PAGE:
Cover: The Law Enforcement Response to Homelessness

The Law Enforcement Response to Homelessness

Identifying High-Priority Needs to Improve Law Enforcement Strategies for Addressing Homelessness

Published Aug 25, 2020

by Sean E. Goodison, Jeremy D. Barnum, Michael J. D. Vermeer, Dulani Woods, Siara I. Sitar, Brian A. Jackson

Download eBook for Free

FormatFile SizeNotes
PDF file 0.5 MB

Use Adobe Acrobat Reader version 10 or higher for the best experience.

Research Questions

  1. What is the scope of the homelessness problem, and what is law enforcement's role in responding to it?
  2. What perspectives do police have toward homelessness?
  3. What partnerships and broader solutions can be identified to address the problem of homelessness?
  4. What data, tracking, and evaluation needs can be identified to help law enforcement in this area?

Police often are the first (and sometimes the only) point of government contact for persons experiencing homelessness (PEH). Although it has been common for police to rely on traditional law enforcement powers in dealing with homelessness, many agencies have moved away from arrest-focused methods in favor of approaches that are designed to foster positive relationships with PEH, assess individual needs of each person or area, and guide homeless or unsheltered individuals to the services they require.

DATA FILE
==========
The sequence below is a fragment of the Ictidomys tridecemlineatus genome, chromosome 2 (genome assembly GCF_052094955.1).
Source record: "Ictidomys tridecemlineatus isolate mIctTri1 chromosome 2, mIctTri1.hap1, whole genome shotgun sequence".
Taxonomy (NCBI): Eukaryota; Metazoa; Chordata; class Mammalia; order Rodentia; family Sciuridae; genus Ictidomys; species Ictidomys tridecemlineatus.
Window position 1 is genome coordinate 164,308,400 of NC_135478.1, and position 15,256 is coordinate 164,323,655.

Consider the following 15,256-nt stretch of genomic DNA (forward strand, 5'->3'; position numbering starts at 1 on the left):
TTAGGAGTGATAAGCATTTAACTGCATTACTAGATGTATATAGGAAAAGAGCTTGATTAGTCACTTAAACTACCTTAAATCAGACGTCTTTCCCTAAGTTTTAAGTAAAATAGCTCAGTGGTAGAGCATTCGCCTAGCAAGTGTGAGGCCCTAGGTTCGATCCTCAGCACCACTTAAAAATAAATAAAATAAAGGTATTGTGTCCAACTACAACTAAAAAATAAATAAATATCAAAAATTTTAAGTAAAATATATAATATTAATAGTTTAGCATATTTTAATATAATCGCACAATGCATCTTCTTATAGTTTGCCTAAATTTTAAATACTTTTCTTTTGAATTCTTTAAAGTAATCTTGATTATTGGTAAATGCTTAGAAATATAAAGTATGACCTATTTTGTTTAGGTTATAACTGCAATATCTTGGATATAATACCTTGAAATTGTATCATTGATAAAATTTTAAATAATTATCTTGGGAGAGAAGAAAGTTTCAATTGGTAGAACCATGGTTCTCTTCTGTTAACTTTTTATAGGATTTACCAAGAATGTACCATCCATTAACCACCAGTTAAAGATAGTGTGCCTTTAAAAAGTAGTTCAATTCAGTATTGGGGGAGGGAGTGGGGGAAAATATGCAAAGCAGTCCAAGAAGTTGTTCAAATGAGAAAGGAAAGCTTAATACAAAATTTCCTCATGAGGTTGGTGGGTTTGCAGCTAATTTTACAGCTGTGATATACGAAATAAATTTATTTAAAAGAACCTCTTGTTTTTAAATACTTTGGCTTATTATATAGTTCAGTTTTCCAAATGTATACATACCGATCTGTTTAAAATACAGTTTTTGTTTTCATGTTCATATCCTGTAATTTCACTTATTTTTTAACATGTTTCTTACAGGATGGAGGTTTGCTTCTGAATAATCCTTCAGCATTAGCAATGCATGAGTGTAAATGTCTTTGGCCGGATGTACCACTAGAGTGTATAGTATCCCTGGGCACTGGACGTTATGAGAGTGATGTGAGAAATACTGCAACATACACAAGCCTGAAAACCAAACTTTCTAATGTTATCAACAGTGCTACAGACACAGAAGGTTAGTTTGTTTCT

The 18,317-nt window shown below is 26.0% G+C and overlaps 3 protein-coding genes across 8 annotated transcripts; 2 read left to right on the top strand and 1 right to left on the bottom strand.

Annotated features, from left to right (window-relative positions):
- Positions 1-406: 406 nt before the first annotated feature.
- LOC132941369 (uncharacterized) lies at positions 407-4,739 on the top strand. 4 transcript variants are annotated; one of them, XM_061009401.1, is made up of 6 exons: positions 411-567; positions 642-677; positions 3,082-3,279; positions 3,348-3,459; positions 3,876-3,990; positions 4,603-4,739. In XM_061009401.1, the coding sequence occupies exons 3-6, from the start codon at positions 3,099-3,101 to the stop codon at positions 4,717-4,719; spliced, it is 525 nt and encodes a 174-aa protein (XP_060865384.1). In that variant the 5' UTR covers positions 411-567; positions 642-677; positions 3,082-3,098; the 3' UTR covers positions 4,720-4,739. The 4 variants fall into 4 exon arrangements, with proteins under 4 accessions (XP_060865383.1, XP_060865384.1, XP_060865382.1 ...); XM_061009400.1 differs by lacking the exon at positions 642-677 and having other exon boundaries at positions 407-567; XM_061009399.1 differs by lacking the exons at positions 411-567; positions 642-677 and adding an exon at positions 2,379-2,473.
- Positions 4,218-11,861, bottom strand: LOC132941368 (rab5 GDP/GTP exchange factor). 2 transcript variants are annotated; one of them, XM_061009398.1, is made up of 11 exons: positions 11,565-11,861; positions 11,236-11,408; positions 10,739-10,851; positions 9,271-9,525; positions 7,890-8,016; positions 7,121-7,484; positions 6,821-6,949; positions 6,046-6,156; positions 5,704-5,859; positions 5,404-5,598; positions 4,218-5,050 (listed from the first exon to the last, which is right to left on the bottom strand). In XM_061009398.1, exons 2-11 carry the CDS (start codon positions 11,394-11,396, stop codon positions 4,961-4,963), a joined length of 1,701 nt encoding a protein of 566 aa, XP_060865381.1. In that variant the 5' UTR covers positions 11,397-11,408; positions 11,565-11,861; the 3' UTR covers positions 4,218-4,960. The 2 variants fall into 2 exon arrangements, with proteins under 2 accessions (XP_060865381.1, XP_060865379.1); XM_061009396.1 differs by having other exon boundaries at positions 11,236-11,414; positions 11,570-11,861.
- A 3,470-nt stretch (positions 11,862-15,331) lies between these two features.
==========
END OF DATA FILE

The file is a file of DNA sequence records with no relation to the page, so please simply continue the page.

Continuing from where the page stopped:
To better understand the potential challenges of the law enforcement response to homelessness, the RAND Corporation and the Police Executive Research Forum, on behalf of the National Institute of Justice, convened a workshop of practitioners and researchers to discuss current law enforcement responses to homelessness and identify the highest-priority needs to support and improve existing efforts. During this meeting, four major themes were identified. First, there is a common set of factors underlying homelessness that law enforcement can address. Second, homelessness and overall health and wellness are deeply intertwined issues that should be treated together. Third, effective responses require the collaboration of stakeholders across governments, the private sector, and the community. Finally, acquiring and sharing data is necessary to understand the nature and scope of homelessness in each jurisdiction and to measure the effect of any implemented strategies. All four of these themes are vital to understanding the current challenges confronting the implementation of innovative police responses to homelessness.